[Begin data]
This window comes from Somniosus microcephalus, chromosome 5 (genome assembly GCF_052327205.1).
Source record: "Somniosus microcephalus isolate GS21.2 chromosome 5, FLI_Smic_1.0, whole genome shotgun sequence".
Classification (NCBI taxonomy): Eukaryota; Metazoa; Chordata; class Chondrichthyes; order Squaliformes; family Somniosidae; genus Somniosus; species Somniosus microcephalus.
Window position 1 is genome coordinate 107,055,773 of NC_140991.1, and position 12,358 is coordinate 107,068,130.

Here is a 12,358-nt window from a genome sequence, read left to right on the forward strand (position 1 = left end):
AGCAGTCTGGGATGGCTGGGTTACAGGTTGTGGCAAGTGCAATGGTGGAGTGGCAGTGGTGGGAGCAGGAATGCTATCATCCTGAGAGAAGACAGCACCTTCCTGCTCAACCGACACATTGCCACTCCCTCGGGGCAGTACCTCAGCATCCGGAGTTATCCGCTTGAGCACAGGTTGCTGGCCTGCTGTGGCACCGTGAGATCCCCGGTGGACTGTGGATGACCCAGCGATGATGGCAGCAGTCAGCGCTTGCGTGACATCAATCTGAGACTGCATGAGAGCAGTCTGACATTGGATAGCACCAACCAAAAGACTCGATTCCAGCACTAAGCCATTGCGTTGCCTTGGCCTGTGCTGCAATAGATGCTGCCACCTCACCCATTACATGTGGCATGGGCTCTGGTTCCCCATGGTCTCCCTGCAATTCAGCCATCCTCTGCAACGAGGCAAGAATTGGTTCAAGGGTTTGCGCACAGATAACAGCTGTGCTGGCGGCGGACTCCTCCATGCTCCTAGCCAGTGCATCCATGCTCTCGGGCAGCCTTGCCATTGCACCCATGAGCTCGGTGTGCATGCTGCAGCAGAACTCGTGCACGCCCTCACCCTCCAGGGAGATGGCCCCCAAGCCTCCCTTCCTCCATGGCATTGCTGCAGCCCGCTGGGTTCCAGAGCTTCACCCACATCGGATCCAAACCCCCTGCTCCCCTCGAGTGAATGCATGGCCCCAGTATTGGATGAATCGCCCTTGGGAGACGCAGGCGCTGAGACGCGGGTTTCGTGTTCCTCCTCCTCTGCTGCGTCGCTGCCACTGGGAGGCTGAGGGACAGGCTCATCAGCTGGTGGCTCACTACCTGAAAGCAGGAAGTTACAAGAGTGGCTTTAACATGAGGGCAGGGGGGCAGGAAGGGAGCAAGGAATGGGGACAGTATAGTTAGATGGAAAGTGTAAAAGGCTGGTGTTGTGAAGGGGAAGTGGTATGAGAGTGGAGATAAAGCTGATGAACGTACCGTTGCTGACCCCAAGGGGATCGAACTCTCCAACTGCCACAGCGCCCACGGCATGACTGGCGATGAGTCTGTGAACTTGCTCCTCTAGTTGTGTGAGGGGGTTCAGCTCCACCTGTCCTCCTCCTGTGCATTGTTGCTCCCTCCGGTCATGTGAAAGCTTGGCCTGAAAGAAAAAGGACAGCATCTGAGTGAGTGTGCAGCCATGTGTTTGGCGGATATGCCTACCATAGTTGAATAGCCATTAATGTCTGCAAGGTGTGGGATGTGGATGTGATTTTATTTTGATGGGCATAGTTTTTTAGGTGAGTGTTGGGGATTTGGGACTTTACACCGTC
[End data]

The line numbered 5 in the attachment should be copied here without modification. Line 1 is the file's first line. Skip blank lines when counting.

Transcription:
Here is a 12,358-nt window from a genome sequence, read left to right on the forward strand (position 1 = left end):